Friday, October 2, 2009

When We Were Pirates

When We Were Pirates

When Richard Somers and Stephen Decatur enlisted in the U.S. Navy, they did so with the intention of fighting pirates.

I’m sure the irony wasn’t lost on them that both young men were the sons of American sea captains who were issued special papers by the government that permitted them to seize British ships, with warships being turned over to the Revolutionary navy and merchant ships and their contents sold at auction.

These civilian militias, known as “privateers,” marauded the British commercial shipping up and down the East Coast.

Richard Somers, Sr., of Somers Point, New Jersey, was a Colonel in the New Jersey Revolutionary militia, commander of the Third Battalion of the Gloucester Militia, and the son of sea captain.

When a privateer captured a British ship, the officers, sailors and soldiers were taken prisoner, to be exchanged for American prisoners, while the cargo was taken to Chestnut Neck, a small Jersey Shore town on the bay where the Mullica river meets the sea.

The town of Chestnut Neck only consisted of a dozen or so buildings, but its position was strategic, as it was difficult to get to overland, and was a convenient port for the privateers, who took their prizes to this small town to auction them and their contents.

They were so brazen about it, they took advertisements in the Philadelphia and New York news papers promoting the sale of goods from a British ship that had been captured.

Up the Mullica river from Chestnut Neck was Batsto, an industrial down with mills along the river that manufactured cannons, cannon balls and musket balls for the revolutionary army.

Needless to say, the British didn’t like the fact that they were such easy prey to what they called a "nest of rebel pirates," though there wasn’t much they could do about it, even with armies in Philadelphia and New York and the most powerful navy in the world.

Eventually they had to do something about it, so they mounted what was to become known in annals of British military history as "The Little Egg Harbor Expedition of 1778." With a regiment of some 500 British Army regulars and tories, they put a fleet together out of New York in late September,`1778. With a dozen or so ships and gunboats they were set to attack Chestnut Neck, but got caught in a storm. By the time they arrived, on October 6, 1778, intelligence had reported they were coming. Though not catching them by surprise, as the rebel ships had left, along with most of the people of the town, there were some 20 captured prize ships, which shows you how prolific they were.

One hundred and fifty men of Col. Somers’ militia manned a small fort, but the cannons Washington had promised had yet to arrive. After a bombardment from the British ships, when the British regiment came ashore, the outnumbered Americans retreated up the river, and the British chased them. When the river got narrow and shallow, their boats ran around. More than one British ship ran aground and the flagship had to be abandoned and sunk.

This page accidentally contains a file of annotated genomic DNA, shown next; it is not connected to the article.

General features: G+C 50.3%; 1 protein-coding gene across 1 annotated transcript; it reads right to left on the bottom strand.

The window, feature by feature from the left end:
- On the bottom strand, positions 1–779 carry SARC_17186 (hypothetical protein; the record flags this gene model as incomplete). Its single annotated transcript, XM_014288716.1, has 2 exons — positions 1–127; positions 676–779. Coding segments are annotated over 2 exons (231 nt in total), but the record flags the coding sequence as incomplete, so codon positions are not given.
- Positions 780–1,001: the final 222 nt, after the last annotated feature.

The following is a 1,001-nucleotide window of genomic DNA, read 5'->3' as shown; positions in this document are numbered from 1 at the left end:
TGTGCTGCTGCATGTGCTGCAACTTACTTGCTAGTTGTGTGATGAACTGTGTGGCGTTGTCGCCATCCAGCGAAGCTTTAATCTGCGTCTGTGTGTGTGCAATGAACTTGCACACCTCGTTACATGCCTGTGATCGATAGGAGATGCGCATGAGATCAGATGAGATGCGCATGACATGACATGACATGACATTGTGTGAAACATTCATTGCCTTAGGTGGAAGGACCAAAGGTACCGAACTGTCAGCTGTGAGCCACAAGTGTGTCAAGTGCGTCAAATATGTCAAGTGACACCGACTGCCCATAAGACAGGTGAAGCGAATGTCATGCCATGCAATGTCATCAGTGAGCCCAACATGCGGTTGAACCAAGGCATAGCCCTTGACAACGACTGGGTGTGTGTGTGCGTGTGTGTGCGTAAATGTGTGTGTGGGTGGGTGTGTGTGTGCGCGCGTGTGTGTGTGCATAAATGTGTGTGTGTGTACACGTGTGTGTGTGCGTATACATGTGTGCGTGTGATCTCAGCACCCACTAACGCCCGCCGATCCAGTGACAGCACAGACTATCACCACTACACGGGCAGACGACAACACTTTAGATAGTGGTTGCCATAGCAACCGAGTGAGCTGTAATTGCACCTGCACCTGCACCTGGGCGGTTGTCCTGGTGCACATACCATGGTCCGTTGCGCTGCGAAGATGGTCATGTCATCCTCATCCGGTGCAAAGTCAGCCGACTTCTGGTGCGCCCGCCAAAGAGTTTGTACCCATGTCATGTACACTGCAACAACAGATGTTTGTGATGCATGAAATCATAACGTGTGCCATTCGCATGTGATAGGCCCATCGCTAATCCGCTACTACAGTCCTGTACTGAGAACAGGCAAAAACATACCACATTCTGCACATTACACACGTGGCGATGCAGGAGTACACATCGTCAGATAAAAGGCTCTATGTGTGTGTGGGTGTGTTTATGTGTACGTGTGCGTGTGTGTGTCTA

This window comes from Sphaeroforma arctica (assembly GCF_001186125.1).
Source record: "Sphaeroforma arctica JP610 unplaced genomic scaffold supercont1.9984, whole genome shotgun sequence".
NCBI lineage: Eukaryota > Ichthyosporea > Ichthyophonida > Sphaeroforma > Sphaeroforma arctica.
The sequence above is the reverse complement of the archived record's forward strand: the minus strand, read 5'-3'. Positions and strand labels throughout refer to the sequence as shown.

The American rebels, on their home turf, knew the river well and fought back, in commando style, using hit and run tactics.

Three weeks earlier Colonel Richard Somers' son, Richard, Jr., was born - on September 15, 1778, and it would be this Somers who would distinguish himself as pirate fighter and a hero of Tripoli.

There is a story of local lore, that one of the British soldiers who invaded Chestnut Neck, with orders to kill all the “pirates” and burn their homes, came upon a young girl in hiding, but let her go, and came back after the war to marry her.

Although there is little there today other than a boatyard and a park, a monument was erected in memory of those who fought in the battle of Chestnut Neck, and ceremonies are periodically held there.

For more on the Battle of Chestnut Neck, and photographs, see the Richard Somers Chapter SAR report: Battle of Chestnut Neck 2008 SAR.pdf

One of the best books about the battle of Chestnut Neck is "Nest of Rebel Pirates" by Frankin W. Kemp, a Linwood, New Jersey historian who also wrote an unpublished manuscript on the life and death of Richard Somers, Jr., the naval hero of Tripoli.

Unfortunately, when Kemp took his manuscript to the Atlantic County Historical Society, they had already decided to publish another writer’s biography of Richard Somers, and Kemp’s manuscript was never published. Compounding the problem, Kemp’s wife was unable to locate the manuscript from among Kemp’s papers, and they have yet to be donated to a library and properly archived.

Those who knew Kemp however, relate a story that he told them. Kemp said that he had located an Italian soldier who was stationed in Tripoli in the 1930s, and corresponded with him. This Italian soldier claimed to have participated in the building of a road in Tripoli, and uncovering the remains of five of the men from the Intrepid, which were reburied at the Old Protestant Cemetery. These letters could provide details concerning the location of the original grave site and the circumstances of the reburial.

While these letters may be “lost to history,” the location of the original grave site is not, and it should be easy enough to locate for anyone is there on the scene.

The remains of one of these men is Richard Somers, the pirate fighting son of a pirate from Somers Point, New Jersey.

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